Rewind back to the spring of 2018 and celebrated Irish author, Roddy Doyle, is being interviewed by Stephanie Merritt as the celebrated Hay Festival enters its 30th year. The topic is Doyle’s latest offering: a harrowing story of childhood trauma, secrets, and self-revelation. The date of Doyle’s interview is significant: the 25th of May 2018, the day of the historic Irish abortion referendum: the people of Ireland voted by a margin of 66.4% to repeal the eighth. For Doyle, the victory was not just political, but deeply personal – as a young teacher, he often landed himself in trouble when leafleting to repeal the eighth. Ireland, for Doyle, is not just his homeland, but the physical and political tapestry onto which many of his best-selling novels are woven.
In Smile one of Ireland’s most troubling associations is cast into the spotlight: the sexual abuse scandals that have, and continue, to plague the Catholic church. Yet Doyle does not attack the Catholic church as a whole, despite his criticism of institutionalised religion. In an interview with Vanity Fair in 2017, he said:
There is great comfort in the notion of the few bad apples. There are a few bad Christians, there are a few bad priests who, if you like, made the whole institution seem rotten, and it’s not, it’s fine.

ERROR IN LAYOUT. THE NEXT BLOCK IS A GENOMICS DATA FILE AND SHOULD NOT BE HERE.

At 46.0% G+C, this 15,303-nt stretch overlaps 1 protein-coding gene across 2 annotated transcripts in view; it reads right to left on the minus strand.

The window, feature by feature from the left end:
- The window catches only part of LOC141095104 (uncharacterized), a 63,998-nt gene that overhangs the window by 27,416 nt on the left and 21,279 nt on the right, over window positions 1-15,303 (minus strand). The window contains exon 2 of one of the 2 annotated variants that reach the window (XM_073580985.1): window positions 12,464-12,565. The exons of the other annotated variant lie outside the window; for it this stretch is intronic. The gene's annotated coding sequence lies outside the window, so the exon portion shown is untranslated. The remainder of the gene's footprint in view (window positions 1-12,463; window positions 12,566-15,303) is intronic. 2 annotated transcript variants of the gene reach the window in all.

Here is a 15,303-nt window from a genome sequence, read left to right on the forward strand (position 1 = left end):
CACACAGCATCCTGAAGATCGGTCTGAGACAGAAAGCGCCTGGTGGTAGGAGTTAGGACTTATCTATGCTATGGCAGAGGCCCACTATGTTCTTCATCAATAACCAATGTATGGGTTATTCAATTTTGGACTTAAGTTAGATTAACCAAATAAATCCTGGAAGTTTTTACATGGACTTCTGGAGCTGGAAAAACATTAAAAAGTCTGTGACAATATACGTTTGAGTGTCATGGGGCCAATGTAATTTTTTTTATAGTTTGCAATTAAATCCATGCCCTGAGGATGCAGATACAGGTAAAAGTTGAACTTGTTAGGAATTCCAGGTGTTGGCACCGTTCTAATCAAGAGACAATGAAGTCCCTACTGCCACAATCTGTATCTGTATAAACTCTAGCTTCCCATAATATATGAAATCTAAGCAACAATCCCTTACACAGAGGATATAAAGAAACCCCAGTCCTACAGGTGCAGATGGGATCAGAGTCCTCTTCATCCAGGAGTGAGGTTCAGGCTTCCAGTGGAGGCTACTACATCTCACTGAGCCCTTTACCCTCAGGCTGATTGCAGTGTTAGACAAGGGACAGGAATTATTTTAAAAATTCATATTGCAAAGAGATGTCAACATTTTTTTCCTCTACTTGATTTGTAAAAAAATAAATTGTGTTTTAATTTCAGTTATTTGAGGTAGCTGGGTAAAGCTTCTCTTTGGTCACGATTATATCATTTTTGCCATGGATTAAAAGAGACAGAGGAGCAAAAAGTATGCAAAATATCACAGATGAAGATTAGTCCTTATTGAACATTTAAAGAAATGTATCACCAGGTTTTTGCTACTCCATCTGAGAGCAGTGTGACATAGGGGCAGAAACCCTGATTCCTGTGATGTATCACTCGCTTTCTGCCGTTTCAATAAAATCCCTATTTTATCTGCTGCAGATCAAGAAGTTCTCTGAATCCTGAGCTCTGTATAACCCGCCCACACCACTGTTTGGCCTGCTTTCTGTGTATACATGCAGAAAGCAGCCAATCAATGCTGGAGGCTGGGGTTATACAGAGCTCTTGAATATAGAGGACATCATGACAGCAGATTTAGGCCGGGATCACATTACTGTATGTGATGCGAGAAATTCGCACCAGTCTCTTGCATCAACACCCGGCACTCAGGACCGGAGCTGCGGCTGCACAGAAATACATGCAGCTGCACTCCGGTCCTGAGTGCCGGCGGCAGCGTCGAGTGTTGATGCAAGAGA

Though Doyle’s novel does possess what he calls an ‘autobiographical spark.’ As a child, he was a student at the authoritarian Christian Brothers’ school. A school where discipline and sickening violence were at the top of the menu. The novel’s title, Smile, was conceived from an encounter Doyle had as a teenager with one of the Brothers: ‘Roddy Doyle, I can never resist your smile’, he said. Inevitably, ceaseless taunting and torment shadowed Doyle through much of his secondary school life. It was only much later in life that Doyle found out that he had got off lightly – over a discussion with old school friends, he discovered that a significant number of his friends had been sexually abused or assaulted whilst attending the Christian Brothers’ School. And so, the premise of Smile was born.